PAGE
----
If you are strolling through the Royal Academy this summer, enjoying the artworks on display in its Summer Exhibition, and you pass by something that looks almost, but not quite, like Jan van Eyck’s masterpiece The Arnolfini Portrait, make sure you stop and take a closer look.

The photo pastiche is by former Abbots Langley resident Anna Grayson, and is a funny yet fond take on the Early Netherlandish classic artwork of 1434.

“With van Eyck’s portrait, I’ve always worried that the couple aren’t looking over-interested in each other – almost as if there are other things on their minds apart from their union,“ laughs Anna, who now lives in Devon but maintains a base in Watford. “It is also the oldest oil painting in our national collection, well known and a huge favourite.

“I took my pastiche picture, An Allegory of Modern Marriage, in our own dining room with my husband as the other model, using a ten-second delay.“

Anna has loved art since early childhood but “ended up“ studying science at university and applying for a graduate training course at the BBC, where she went on to work as a writer and broadcaster, presenting programmes on science and landscape.

Her creative side came to the fore after she presented a series for BBC Education called Learn to Earn, about re-training and re-inventing yourself, and decided to take her own advice and enrolled in art college.

As well as ceramics and drawing, Anna began to use her love of history of art to make photo pastiches.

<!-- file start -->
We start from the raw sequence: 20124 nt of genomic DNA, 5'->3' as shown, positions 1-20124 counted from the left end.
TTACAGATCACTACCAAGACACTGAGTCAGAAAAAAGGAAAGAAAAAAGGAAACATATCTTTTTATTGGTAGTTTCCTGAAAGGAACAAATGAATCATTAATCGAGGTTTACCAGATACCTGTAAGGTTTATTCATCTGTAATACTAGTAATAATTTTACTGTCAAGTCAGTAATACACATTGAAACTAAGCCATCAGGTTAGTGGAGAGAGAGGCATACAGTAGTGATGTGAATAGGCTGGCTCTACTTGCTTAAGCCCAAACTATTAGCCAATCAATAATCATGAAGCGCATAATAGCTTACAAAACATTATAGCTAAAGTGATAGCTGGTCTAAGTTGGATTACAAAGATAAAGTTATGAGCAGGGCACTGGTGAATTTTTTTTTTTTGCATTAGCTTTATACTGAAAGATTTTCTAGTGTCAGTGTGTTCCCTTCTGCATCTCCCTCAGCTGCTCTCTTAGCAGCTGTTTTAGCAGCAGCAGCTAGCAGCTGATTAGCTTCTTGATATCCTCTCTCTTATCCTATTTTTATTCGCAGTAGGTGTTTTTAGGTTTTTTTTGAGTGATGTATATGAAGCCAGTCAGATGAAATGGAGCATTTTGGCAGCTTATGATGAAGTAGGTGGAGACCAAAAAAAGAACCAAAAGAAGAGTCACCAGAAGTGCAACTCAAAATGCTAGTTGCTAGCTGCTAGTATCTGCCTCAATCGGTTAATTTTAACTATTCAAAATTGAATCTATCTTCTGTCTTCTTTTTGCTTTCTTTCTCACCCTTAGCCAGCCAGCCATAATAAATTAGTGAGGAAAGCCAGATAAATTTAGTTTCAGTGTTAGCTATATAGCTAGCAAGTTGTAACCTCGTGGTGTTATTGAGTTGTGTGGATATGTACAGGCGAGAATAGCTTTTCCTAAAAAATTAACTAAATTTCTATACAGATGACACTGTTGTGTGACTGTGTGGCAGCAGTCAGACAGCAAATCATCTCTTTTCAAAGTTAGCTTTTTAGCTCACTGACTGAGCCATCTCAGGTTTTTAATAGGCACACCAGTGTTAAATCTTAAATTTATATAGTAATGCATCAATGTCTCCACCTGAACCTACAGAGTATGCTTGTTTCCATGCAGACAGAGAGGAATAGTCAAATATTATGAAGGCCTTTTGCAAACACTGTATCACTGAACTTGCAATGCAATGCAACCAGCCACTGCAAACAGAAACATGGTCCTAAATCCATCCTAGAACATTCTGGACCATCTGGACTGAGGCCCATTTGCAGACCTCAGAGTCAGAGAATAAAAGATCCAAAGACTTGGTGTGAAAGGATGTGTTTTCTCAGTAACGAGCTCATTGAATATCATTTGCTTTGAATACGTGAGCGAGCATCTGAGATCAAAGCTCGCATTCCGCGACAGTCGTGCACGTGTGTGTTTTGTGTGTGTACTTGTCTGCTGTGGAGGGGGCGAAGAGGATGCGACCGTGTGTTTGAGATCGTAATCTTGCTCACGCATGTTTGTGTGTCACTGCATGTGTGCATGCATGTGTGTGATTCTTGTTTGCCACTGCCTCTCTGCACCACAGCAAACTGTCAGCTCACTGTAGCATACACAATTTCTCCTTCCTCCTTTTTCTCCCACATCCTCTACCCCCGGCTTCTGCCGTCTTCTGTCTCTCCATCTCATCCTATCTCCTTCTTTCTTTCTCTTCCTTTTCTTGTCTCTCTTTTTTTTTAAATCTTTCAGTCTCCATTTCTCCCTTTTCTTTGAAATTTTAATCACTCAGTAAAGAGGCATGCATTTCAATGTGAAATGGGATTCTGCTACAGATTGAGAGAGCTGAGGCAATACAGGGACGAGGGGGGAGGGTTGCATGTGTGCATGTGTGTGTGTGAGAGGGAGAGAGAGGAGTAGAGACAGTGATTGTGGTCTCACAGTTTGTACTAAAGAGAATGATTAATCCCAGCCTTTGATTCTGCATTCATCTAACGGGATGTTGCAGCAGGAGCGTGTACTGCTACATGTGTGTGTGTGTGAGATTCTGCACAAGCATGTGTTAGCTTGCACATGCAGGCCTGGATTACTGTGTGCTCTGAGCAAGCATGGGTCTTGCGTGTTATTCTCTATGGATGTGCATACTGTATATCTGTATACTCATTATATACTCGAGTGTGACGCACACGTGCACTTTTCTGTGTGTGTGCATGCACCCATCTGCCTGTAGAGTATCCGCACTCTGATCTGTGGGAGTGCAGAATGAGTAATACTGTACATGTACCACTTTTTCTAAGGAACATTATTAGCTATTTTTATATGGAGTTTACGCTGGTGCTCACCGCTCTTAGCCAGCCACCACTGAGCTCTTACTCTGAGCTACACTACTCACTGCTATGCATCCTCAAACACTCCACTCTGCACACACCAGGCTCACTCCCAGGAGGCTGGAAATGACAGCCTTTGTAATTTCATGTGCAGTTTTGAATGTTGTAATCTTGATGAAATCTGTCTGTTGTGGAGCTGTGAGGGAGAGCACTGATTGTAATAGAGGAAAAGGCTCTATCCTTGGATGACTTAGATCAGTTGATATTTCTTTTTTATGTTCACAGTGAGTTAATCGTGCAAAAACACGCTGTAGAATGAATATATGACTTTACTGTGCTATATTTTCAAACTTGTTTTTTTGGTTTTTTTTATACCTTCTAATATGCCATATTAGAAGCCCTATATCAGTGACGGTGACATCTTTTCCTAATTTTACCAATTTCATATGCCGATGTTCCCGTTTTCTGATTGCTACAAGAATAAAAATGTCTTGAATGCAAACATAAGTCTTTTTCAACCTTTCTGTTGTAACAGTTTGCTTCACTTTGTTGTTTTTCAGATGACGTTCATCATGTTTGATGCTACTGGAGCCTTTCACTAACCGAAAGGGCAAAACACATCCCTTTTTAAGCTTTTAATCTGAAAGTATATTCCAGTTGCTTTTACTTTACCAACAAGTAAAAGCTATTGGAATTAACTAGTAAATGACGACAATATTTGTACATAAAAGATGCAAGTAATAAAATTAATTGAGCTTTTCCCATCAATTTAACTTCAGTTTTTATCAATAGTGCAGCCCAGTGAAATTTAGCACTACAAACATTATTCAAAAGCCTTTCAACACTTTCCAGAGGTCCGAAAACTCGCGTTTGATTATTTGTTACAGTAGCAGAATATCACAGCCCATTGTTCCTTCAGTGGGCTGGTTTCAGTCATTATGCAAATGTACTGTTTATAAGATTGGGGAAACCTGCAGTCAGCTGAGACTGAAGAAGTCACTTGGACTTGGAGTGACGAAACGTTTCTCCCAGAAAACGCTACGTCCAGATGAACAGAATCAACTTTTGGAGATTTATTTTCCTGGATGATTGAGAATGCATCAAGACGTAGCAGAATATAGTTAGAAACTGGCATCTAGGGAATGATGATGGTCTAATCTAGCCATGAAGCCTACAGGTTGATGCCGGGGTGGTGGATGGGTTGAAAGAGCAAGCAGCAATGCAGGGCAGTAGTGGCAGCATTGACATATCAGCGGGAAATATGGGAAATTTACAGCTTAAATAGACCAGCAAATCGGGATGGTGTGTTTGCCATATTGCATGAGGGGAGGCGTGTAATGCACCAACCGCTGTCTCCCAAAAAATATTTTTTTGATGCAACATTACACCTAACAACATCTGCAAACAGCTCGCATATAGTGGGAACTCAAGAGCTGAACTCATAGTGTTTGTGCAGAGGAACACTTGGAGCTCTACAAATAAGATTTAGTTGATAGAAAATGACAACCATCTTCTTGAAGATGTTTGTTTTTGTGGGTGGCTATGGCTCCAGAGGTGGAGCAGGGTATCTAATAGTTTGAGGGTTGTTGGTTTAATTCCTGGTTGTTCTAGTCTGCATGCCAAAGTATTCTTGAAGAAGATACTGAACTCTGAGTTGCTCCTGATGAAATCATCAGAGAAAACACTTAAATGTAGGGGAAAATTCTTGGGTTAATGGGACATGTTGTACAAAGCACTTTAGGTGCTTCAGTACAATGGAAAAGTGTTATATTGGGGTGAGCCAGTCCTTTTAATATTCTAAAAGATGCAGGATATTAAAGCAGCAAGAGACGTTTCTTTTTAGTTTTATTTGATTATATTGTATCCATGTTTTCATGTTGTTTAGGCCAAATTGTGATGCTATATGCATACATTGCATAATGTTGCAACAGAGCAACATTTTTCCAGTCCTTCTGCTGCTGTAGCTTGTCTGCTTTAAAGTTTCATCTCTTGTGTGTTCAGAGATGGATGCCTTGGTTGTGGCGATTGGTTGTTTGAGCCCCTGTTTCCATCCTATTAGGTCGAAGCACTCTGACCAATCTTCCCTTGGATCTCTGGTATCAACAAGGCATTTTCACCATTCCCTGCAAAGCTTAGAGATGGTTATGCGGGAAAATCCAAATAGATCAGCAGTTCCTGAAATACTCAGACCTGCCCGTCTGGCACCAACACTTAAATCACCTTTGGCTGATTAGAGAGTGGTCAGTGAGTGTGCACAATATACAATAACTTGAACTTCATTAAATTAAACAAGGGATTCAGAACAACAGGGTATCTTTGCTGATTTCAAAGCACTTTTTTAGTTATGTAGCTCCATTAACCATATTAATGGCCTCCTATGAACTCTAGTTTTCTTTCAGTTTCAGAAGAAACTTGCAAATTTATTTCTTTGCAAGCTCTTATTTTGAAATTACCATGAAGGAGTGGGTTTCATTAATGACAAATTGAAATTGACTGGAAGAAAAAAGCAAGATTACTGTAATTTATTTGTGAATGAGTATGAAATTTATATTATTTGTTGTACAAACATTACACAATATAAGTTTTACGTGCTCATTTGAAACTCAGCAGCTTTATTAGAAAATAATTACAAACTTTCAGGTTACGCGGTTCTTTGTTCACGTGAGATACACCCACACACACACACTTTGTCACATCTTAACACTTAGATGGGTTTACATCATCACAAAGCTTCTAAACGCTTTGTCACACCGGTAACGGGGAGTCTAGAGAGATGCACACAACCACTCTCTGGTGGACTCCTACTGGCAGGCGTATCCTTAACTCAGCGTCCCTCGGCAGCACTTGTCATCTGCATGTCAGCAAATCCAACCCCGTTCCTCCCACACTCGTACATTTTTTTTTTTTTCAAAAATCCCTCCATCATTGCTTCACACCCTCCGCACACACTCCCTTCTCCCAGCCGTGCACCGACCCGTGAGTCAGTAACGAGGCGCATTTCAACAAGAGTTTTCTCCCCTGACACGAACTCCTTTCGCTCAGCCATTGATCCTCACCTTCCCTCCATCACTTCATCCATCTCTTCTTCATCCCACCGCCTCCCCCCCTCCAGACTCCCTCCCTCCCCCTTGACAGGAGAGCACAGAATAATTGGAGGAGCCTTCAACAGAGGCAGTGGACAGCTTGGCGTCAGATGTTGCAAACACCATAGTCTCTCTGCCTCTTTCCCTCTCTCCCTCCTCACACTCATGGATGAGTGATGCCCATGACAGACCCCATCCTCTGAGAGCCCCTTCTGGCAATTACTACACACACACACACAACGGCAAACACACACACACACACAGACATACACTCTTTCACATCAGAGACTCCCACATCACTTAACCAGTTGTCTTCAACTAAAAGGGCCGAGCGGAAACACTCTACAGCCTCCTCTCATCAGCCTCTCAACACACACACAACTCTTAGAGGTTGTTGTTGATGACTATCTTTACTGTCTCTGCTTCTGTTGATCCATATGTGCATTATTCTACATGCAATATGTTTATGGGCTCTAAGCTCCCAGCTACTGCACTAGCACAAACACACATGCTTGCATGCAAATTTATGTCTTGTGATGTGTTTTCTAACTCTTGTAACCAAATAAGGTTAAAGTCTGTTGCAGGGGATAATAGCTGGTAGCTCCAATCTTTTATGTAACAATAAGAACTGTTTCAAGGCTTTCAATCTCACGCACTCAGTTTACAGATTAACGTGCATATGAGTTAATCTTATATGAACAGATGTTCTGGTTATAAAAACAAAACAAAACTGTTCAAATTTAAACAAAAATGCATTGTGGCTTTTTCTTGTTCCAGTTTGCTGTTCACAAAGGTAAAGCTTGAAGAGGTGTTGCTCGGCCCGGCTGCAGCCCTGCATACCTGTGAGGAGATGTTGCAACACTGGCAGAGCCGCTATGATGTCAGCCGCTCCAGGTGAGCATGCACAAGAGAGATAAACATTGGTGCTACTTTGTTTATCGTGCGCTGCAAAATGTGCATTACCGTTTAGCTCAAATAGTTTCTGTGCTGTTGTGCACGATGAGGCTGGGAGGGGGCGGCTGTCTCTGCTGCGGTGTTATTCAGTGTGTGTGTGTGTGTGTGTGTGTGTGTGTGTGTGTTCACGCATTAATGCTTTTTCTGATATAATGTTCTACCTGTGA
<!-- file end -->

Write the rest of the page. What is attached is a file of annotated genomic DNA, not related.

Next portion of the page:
“I’m interested in the subject matter, composition and use of light, but most of all I want to rejoice in the fact that the best art is rich in interpretation, and may hold other meanings and nuances as well as being adaptable to a different medium.“

Which is just what Anna has done in An Allegory of Modern Marriage. Her interpretation includes a number of modern touches that make it her own.

“The reflection in the mirror in mine shows a Canon camera, rather than the artist that’s in the original,“ explains Anna.

“And we don’t have a dog, let alone one that would sit still as a symbol of faithfulness for the required long exposure, so I used a stuffed wombat as a symbol of naughtiness and anarchy.

“The trappings of the modern middle-class home still include fruit – there are oranges in the original but mine has bananas, as the shoot did feel a little bananas.“

  • Anna’s An Allegory of Modern Marriage will be on display in the Summer Exhibition 2014 at The Royal Academy of Arts, Burlington House, Picadilly until August 17. Details: royalacademy.org.uk